CoView, Digital Comic Viewer For Windows

Martin Brinkmann
Oct 30, 2011
Software, Windows, Windows software

If you are a comic fan you have probably downloaded a fair share of digital comics to your computer. There are several sites on the Internet where you can download comics for free. An alternative to that are online stores where you can buy individual comics or even complete comic series. While that's not an option for comic collectors, it is very well one for comic lovers who do not want to pay thousands of Dollars to complete a comic book collection.

Amazon for instance offers digital collections of many Marvel comics. Examples? The complete Amazing Spider-Man comic book collection for $94, Iron Man for $72.99 or 40 Years of X-Men for $104. All of these collections include hundreds of digital comic books.

Regardless of how you acquire the digital comics books, you still need a suitable program to read them on the computer. And that's where the problems begin. Some comic books come as pdf documents, others as individual image files or packed in archives, or in cbr or cbz containers.

A digital comic viewer such as CoView supports the majority of formats (all with the exception of pdf). The keyboard driven program starts up in fullscreen mode. The program shortcuts are displayed on the screen on start up. Important for new users are F1 to bring up the shortcut list again, F2 to open an individual comic file, F5 to open a comic book collection and i to change the program language from English to one of the other supported languages (Spanish, Portuguese among others).

The interface itself is very minimalistic, only two small interface elements are shown if a comic is open in the digital comic viewer.

digital comic book reader

New users will have to display the help contents on the screen in the beginning to look up the program's keyboard shortcuts. While it is possible to perform some actions with the mouse, most are only accessible via those keyboard shortcuts.

Here is a list of useful shortcuts:

  • 1 - Fit to screen
  • 7 - Continuous Mode
  • 8 - Fit to two pages
  • Space - Next page
  • Backspace - previous page
  • n - next comic
  • r - rotate
  • m - add bookmark
  • l - list all bookmarks
  • c - change background color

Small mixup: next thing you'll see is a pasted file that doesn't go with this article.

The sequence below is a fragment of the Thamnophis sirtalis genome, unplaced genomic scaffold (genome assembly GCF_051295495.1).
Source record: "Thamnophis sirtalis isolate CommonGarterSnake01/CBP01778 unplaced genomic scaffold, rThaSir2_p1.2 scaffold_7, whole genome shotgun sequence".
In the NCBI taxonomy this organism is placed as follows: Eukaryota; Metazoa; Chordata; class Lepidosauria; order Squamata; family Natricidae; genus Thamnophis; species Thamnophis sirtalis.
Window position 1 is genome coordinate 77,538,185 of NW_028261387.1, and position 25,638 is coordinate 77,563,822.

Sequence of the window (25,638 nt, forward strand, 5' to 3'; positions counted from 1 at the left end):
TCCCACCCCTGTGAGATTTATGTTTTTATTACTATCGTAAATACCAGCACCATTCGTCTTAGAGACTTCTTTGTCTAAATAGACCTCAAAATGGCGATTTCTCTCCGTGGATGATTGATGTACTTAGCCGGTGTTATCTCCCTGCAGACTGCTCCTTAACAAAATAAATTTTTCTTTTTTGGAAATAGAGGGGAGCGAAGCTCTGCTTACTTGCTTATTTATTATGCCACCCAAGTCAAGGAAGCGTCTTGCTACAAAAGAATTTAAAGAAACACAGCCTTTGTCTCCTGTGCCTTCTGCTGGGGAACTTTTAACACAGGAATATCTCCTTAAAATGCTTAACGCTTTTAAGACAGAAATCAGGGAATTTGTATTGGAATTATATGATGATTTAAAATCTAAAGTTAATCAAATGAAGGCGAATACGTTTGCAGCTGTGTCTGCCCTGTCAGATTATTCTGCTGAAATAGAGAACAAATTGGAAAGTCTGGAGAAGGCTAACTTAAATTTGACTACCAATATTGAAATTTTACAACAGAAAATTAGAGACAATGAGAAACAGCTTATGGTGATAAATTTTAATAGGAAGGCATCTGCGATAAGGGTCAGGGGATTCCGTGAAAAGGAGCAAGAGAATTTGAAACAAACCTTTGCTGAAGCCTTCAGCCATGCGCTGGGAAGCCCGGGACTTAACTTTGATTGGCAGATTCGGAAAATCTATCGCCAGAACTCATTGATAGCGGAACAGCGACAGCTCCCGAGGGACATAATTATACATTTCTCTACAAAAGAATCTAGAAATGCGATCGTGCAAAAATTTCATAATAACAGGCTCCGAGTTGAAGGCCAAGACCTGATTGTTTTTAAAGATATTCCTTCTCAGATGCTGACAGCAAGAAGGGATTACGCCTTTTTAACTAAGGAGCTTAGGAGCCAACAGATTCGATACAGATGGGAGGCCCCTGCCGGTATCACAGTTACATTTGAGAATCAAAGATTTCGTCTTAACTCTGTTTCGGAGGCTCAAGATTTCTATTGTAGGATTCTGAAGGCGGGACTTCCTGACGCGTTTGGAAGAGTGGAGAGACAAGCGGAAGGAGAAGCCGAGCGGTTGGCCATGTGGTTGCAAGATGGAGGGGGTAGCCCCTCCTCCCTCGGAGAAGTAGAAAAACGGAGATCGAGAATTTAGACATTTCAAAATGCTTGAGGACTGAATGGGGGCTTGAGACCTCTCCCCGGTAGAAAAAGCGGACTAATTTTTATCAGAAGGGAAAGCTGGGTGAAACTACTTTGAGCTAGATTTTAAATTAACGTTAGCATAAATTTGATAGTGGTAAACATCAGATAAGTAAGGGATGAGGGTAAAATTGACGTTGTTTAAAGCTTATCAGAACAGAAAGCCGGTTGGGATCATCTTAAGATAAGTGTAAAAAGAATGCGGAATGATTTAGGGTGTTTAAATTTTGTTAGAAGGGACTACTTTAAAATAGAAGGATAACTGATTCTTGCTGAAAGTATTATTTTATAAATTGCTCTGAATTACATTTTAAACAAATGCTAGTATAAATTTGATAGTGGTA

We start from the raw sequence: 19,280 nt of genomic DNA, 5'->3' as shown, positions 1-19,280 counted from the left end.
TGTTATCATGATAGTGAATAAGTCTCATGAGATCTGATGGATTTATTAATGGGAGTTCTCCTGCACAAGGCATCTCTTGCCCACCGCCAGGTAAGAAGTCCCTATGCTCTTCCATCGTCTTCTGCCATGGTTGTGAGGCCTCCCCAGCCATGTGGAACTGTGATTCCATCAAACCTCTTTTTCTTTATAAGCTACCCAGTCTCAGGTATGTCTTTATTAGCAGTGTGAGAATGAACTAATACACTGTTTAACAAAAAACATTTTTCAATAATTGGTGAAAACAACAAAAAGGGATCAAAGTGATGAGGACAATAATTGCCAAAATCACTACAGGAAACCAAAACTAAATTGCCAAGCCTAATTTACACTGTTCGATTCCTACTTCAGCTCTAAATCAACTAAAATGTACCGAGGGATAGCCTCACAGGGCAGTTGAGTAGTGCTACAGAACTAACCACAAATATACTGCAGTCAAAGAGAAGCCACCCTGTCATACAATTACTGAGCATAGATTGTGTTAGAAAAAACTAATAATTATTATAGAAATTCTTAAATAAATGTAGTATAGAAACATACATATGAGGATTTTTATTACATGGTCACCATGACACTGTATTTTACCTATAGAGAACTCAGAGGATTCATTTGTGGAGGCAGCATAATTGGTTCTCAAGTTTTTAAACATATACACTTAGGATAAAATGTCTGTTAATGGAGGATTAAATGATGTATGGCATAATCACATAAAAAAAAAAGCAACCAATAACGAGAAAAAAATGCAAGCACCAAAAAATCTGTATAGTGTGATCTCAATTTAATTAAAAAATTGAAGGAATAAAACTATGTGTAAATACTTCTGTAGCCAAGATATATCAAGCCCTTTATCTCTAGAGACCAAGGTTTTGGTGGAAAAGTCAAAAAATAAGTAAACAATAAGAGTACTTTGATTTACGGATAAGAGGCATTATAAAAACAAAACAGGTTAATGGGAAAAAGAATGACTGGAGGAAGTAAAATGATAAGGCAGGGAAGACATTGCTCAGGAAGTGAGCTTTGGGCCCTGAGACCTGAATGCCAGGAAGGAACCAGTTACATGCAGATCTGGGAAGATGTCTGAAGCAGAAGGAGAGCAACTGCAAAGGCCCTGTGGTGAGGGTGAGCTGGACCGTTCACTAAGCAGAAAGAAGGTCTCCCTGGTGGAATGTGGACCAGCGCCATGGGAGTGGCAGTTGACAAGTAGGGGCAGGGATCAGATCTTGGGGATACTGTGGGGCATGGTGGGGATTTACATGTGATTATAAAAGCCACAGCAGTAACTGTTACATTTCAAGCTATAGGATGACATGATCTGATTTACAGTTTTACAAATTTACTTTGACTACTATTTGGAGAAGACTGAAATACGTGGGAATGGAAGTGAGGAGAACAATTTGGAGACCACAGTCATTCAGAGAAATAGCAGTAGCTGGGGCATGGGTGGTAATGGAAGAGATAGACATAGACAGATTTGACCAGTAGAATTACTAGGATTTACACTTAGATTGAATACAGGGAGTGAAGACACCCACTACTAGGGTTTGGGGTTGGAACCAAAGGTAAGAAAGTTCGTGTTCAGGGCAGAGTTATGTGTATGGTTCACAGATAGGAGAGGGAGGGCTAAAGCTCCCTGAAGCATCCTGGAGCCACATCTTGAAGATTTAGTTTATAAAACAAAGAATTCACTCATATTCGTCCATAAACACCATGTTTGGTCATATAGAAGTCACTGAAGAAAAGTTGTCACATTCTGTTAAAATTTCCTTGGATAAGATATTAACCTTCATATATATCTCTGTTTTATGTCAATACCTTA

• Esc - Exit program
  • q - minimize program

The mouse can only be used to flip through pages, zoom in or out and perform other basic operations.

CoView is a very handy comic book viewer for the Windows operating system. The only issue that I personally had with it during use is that it cannot be used to view comics in a window.

CoView can be downloaded as a portable version or installer from the developer website.


Tutorials & Tips

Previous Post: «
Next Post: «


  1. Robin said on November 1, 2011 at 1:18 am

    Ironically, the three Marvel titles you referenced on Amazon are in pdf format. That said, I’ve long used CDisplay, but will check this out.

    1. Martin Brinkmann said on November 1, 2011 at 9:28 am

      Robin, I did not check which format they were provided in, just wanted to mention that one could buy lots of digital comic books for a low price (when compared to how much you would pay for the real comics). Not an option for a collector, but for someone who just wants to read, it is.

  2. Justin said on October 31, 2011 at 3:45 pm

    I’ve been a long time CDisplayEX user, but recently I’ve noticed that it adds really bad artifacts to certain images. I ended up using HoneyView as a replacement. It seems fast enough and it’s very customizable. I also use CBX Shell to create thumbnails for the comics which CDisplayEX did for me when I used to have that. Here are links to the two programs for those interested:


    CBX Shell:

  3. ódio said on October 31, 2011 at 2:43 am

    i’m another one who uses CDisplay since forever… tried others and always came back to Cdisplay… dont go try this one cause im a little slow with comics this times….

  4. Steve said on October 30, 2011 at 11:46 pm

    I’ll have to check it out. I’ve been using CDisplay for years since it does what I need it too, although loading thumbnails takes a while even with my racehorse of a rig. I dipped into ComicRack before I realized I didn’t really care about organizing my collection to that extent. I may go back because sometimes I am tempted.

Leave a Reply

Check the box to consent to your data being stored in line with the guidelines set out in our privacy policy

We love comments and welcome thoughtful and civilized discussion. Rudeness and personal attacks will not be tolerated. Please stay on-topic.
Please note that your comment may not appear immediately after you post it.